Ray Hecht was born in Israel, raised in the American Midwest, and lived in China for many years. He now calls Taiwan home. He’s written seven books, including South China Morning Blues (published by Blacksmith Books and reviewed on Bookish Asia back in 2015). His latest work is Always Goodbye, an autobiographical memoir in graphic novel form. I recently discussed the book with him.
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Always Goodbye is an excellent title for your book. It really captures the bitter-sweet emotions of constantly moving on, whether that be leaving relationships or physical locations. I could relate to the semi-nomadic upbringing you describe as I’m a first-generation Kiwi with few roots in my home country. On balance do you find that rootlessness liberating?
Why thank you. It’s different for everybody, but I guess I’m just used to being rootless and that helped me to first move to California and then to China. It’s the way I happened to be raised. Not recommended for everyone. Perhaps people who still visit the childhood home they grew up in aren’t my best audience, who knows.
In this increasingly globalist world that we now find ourselves in, more and more might relate to my lack of a homeland…
I know I’m old-fashioned but I find it remarkable that an adult has such an interest in superhero comic books. Aren’t they just for kids?
Ha, this is an old take. Weren’t comics pretty much proven to be a valid literary medium in the 1980s when Watchmen won a Hugo award? Even last year the graphic novel Sabrina was a contender to win the Booker prize.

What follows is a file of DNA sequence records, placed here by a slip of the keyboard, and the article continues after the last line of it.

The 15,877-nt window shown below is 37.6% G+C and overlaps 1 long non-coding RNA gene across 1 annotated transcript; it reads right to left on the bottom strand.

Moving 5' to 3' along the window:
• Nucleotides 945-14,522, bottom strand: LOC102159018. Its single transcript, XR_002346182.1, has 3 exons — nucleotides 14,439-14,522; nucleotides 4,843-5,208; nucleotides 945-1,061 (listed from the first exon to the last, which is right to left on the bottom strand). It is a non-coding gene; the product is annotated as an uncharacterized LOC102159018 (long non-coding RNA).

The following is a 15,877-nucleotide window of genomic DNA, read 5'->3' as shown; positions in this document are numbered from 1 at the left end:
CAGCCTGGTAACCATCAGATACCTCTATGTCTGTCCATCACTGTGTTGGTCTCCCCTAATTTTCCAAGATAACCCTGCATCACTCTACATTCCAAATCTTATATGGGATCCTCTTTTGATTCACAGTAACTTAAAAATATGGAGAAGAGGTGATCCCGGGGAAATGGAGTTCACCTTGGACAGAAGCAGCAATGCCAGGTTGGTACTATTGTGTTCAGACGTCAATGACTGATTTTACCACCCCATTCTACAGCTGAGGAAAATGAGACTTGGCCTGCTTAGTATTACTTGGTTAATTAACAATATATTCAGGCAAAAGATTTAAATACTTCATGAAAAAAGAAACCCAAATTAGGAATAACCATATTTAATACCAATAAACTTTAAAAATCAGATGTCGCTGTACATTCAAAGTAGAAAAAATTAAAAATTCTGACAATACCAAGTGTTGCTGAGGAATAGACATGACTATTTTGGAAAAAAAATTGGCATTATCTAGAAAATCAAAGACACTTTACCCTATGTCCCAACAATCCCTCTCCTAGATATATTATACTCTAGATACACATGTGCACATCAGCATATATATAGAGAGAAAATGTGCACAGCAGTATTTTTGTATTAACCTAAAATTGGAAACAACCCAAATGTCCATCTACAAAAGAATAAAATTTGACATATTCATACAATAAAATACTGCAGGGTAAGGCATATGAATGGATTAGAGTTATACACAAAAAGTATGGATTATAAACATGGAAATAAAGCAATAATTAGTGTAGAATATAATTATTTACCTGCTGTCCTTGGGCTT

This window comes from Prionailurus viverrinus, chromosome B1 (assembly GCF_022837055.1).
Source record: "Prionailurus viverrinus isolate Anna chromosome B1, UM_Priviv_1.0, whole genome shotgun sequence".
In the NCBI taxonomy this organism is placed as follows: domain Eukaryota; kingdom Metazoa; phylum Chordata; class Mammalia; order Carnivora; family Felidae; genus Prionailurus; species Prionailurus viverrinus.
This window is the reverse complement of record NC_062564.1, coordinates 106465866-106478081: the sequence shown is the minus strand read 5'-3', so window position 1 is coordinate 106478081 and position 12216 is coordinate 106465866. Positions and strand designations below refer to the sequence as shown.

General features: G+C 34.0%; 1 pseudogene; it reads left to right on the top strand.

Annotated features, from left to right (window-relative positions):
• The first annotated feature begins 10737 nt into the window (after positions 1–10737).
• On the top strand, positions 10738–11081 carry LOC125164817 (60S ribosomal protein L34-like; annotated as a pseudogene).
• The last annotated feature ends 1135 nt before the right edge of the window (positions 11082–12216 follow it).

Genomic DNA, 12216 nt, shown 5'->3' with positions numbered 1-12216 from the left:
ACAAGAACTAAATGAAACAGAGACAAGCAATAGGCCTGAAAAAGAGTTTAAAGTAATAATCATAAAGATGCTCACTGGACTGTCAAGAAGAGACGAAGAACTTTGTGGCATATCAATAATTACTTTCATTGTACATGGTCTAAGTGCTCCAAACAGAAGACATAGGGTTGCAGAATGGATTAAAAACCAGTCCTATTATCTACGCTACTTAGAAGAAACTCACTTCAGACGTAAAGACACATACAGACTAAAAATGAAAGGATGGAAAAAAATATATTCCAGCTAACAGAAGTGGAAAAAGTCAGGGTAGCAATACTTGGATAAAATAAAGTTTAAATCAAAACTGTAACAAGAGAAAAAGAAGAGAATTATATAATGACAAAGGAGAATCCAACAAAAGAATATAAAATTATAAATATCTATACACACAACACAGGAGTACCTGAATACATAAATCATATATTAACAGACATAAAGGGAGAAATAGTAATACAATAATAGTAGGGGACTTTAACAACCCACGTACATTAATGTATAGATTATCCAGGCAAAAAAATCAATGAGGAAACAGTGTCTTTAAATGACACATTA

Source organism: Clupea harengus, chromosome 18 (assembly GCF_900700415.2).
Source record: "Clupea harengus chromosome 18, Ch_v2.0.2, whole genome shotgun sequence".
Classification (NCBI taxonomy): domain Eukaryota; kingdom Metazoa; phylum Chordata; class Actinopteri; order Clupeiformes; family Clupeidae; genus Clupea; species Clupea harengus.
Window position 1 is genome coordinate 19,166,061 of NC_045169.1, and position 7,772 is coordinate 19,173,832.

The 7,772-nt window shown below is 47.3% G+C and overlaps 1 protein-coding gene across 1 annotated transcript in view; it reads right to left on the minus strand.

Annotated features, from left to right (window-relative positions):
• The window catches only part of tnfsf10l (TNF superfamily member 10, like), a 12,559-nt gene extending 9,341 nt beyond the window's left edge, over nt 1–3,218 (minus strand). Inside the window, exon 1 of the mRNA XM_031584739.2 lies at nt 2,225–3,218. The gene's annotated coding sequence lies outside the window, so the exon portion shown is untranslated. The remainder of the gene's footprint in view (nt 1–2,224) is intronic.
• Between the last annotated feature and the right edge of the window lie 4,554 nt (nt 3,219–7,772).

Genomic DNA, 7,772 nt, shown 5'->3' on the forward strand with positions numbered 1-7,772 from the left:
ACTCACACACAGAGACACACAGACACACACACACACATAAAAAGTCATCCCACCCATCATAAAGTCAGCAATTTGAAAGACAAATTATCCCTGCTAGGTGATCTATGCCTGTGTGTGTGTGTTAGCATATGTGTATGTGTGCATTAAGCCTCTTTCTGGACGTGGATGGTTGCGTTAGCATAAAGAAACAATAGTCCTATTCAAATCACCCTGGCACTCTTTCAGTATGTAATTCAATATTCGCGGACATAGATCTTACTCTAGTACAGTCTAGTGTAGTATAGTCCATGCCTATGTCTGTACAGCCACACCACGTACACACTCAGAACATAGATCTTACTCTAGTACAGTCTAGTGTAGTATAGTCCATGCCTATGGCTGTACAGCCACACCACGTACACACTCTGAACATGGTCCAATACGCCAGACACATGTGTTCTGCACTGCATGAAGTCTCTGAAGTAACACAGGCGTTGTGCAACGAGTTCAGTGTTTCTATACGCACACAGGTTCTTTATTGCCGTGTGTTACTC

By that logic Bob Dylan’s winning the Nobel Prize for Literature would make pop songs a literary medium.
There was controversy about that wasn’t there, but I think an argument can be made that some songwriting is literary for sure. Well, maybe I can’t convince everybody. To me it seems self-evident to me that comics have writers and it is a medium of literature. They do have graphic novels at bookstores, right?
The superhero genre is as big as it’s ever been due to the phenomenal success of Marvel movies, although they are worthy of criticism. However, that criticism – as Scorsese might say – is about the corporate vs. art argument. There’s certainly nothing wrong with adults being entertaining by Superman or whatever.
That said, those black & white indie comics tend to be more literary. Superheroes are just a pop culture fun thing for me, serious or not. And yes, childhood nostalgia is a factor.
While superheroes (or fantasy, or science fiction) may not be for everyone, and that’s fine. My point is I’d passionately argue that everyone should give comics a chance as a broader medium.
Any kind of story can be told with both words and pictures.
You’re only 37 years old. Isn’t it rather a young age to be writing an autobiography?
Perhaps I am too young and haven’t accomplished enough to be able to write a valid memoir. But it is what it is. I start Always Goodbye with an immediate admission that I was creatively spent at the time, and just wanted to practice the comic medium. Perhaps my personal experiment makes for a good read, perhaps it doesn’t.